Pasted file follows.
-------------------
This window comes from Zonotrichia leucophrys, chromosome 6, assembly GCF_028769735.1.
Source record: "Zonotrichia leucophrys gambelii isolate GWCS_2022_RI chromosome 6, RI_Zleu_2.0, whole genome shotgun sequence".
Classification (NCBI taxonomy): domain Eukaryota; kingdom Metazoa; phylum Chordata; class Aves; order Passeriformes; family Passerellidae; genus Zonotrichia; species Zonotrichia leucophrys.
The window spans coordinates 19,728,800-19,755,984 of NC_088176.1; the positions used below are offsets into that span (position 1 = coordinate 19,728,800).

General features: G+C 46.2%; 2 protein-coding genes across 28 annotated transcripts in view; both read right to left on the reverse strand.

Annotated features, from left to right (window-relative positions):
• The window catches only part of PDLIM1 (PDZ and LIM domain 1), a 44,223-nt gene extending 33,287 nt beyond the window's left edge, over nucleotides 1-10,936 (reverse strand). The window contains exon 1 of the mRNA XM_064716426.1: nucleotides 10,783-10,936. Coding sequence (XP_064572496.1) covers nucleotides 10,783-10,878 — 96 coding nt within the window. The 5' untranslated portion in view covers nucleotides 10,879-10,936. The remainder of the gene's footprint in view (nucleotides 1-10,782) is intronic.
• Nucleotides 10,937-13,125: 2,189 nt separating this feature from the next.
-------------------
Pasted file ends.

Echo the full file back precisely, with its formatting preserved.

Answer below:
This window comes from Zonotrichia leucophrys, chromosome 6, assembly GCF_028769735.1.
Source record: "Zonotrichia leucophrys gambelii isolate GWCS_2022_RI chromosome 6, RI_Zleu_2.0, whole genome shotgun sequence".
Classification (NCBI taxonomy): domain Eukaryota; kingdom Metazoa; phylum Chordata; class Aves; order Passeriformes; family Passerellidae; genus Zonotrichia; species Zonotrichia leucophrys.
The window spans coordinates 19,728,800-19,755,984 of NC_088176.1; the positions used below are offsets into that span (position 1 = coordinate 19,728,800).

General features: G+C 46.2%; 2 protein-coding genes across 28 annotated transcripts in view; both read right to left on the reverse strand.

Annotated features, from left to right (window-relative positions):
• The window catches only part of PDLIM1 (PDZ and LIM domain 1), a 44,223-nt gene extending 33,287 nt beyond the window's left edge, over nucleotides 1-10,936 (reverse strand). The window contains exon 1 of the mRNA XM_064716426.1: nucleotides 10,783-10,936. Coding sequence (XP_064572496.1) covers nucleotides 10,783-10,878 — 96 coding nt within the window. The 5' untranslated portion in view covers nucleotides 10,879-10,936. The remainder of the gene's footprint in view (nucleotides 1-10,782) is intronic.
• Nucleotides 10,937-13,125: 2,189 nt separating this feature from the next.